Reduce Hospital Length-of-Stay: Wisely Allocate Personnel & Tech Resources3 techniques to integrate care coordination and improve hospital performance
Hospital care expenses aren’t going anywhere but up, unless you—that is, professionals responsible for hospital performance—rein them in. And the pressure to do so is certainly on. The Centers for Medicare and Medicaid Services (CMS) is grading hospitals on length-of-stay and cost-per-case data, and Medicare’s move to value-based reimbursement (e.g., MIPS) has turned up the heat on performance measures.
High stakes like these put massive pressure on case management professionals to deliver an effective length-of-stay reduction strategy, while remaining patient-centric. That’s where care coordination—a demonstrated strategy to improve patient outcomes and reduce hospital stay costs—comes in, notes healthcare consultant Toni Cesta. In her audio conference for AudioEducator “Reduce Your Hospital’s Length-of-Stay & Cost-per-Case: Key Case Management Strategies,” she instructs attendees to satisfy CMS’s Efficiency Measure and boost hospital performance ratings.
- Designate a ‘Bed Czar’
Good news: Because hospital costs is so astronomically high—the average cost per hospital stay in 2012 was $10,400—if you can reduce hospital stay costs by even 1% the savings are enormous. Care coordination strategies can promote that goal by unclogging patient flow.
Do this: On-floor hospital staff already have too many overlapping responsibilities. Instead, dedicate a patient flow manager. Appoint a centralized bed authority, frequently referred to as a “bed czar,” to take responsibility for processing patient flow and ensuring smooth transitions.
Your goal is to reduce the risk of patients over-staying or experiencing delayed transfers. Ideally, a patient flow manager will help you respond to real-time demand and avoid capacity issues. The bed czar would perform key duties such as:
- Implement daily bed meetings to expedite discharge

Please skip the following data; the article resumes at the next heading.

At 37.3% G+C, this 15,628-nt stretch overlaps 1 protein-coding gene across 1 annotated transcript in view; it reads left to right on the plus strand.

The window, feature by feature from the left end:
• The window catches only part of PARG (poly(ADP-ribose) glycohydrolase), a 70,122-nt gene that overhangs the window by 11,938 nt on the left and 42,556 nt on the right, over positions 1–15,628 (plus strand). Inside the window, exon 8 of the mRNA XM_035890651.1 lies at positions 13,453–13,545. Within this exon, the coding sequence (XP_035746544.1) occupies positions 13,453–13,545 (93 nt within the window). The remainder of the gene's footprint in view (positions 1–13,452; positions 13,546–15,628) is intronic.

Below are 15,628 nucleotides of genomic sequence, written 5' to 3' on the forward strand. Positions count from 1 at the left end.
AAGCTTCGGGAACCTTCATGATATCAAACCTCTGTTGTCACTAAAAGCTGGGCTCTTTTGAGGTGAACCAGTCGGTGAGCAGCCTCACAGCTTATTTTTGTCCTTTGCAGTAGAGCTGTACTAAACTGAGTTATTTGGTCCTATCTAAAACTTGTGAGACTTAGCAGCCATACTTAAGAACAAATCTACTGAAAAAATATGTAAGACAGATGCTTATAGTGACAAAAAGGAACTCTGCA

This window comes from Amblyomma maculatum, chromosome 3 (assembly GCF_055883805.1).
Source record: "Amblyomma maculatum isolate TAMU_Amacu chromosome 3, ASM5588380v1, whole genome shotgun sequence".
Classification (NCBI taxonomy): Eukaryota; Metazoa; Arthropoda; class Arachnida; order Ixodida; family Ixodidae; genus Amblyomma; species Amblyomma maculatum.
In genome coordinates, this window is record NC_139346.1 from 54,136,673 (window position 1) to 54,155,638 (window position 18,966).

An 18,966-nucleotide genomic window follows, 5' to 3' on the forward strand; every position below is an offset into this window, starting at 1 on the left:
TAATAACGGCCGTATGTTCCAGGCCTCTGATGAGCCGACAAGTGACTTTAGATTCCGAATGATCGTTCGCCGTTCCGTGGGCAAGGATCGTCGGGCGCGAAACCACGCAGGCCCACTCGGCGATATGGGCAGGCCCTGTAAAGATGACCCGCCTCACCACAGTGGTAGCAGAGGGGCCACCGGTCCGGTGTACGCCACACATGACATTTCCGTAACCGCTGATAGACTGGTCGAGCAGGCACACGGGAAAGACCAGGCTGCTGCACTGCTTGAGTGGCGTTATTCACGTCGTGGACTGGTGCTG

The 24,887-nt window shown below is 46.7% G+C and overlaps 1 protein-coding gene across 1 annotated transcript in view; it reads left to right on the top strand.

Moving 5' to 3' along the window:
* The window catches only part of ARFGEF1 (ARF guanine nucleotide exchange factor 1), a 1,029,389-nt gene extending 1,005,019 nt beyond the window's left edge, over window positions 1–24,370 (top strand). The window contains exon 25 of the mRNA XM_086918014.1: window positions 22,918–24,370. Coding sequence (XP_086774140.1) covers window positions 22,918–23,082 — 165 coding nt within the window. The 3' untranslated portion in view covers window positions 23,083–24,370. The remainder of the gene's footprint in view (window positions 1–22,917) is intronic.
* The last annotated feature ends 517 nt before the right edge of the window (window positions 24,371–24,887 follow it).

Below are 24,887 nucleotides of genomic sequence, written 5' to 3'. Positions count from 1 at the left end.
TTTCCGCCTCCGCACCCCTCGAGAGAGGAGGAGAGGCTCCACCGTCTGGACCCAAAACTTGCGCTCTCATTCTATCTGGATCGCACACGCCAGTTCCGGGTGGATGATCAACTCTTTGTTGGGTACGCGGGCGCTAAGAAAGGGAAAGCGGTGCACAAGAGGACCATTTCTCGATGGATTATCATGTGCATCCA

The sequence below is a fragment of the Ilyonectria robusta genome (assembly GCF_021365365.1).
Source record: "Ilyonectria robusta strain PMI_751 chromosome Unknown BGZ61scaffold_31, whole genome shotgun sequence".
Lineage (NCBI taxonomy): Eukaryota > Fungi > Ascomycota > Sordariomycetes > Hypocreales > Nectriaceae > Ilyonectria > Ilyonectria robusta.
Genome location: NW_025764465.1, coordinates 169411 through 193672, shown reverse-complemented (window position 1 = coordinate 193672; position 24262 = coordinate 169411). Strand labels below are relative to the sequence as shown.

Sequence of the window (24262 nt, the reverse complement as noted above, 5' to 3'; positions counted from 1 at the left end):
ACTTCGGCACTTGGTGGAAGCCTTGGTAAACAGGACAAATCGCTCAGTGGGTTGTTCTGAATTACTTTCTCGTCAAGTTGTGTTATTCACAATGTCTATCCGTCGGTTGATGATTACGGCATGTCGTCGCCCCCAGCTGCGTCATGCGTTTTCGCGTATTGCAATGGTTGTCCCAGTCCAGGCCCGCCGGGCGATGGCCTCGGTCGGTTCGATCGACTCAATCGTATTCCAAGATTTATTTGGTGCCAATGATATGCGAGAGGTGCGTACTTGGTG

- Lead morning bed huddles for real-time census, admission, transfer, and discharge information
- Monitor and engage units to determine staff capacity and current bed availability
- Embrace Standardization to Speed Up Transfers
Reinventing the wheel is costly and unnecessary, which is why standardizing the transfer process is a key care coordination tool to reduce hospital stay costs. Standardization paves the way for healthcare systems to perform the transfer process without hindering patient access or necessitating costly out-of-network support.
Instead: Streamline patient transfers with a standard system for all transfer-related processes. The patient transfer resource should include all relevant information for transferring patients, including staff roles and responsibilities, policies, and guidelines.
Your transfer-improvement efforts aren’t just about costs—poor transfer processes carry patient care risks, too. A study published in the Journal of Hospital Medicine discovered in-hospital mortality rates for medical inter-hospital patients were higher than for Emergency Department (ED) admission, presumably as a result of complications associated with patient transfer.
Ideally, standard transfer processes will reduce length-of-stay, cost-per-case, and decrease the risk of in-hospital death for transfer patients.
- Leverage Connectivity Tools
Finally, lean on technology. Airlines have a control tower to monitor, coordinate, and designate the flow of traffic. Similarly, healthcare systems like yours can harness the power of IT to centralize, streamline, and regulate patient flow data in real time, throughout multiple departments.
How it works: If a bed becomes available in the ED, relevant team members in inpatient/acute care and the operating room can be made aware immediately thanks to patient flow technology.
Smart IT investments include:
- RFID badge tracking for patients and caregivers. Health tech manufacturer, Quake Global, offers 7 ways to increase patient flow using RFIDs;
- Digital patient acquisition journey tracking; and
- Connected digital tools for collaborative patient assessment.
Avoid poor performance evaluations with care coordination
Case management professionals, healthcare directors, and social workers are all working toward more efficient healthcare systems that reduce hospital length-of-stay and cost-per-case. And care coordination is an essential component of any improvement effort. In her live audio event, Cesta explains specific strategies to improve your hospital’s performance and minimize cost impact. Basically, you can consider yourself the officiant to the marriage of reduced length-of-stay with successful patient outcomes, for an achievable balance that benefits all.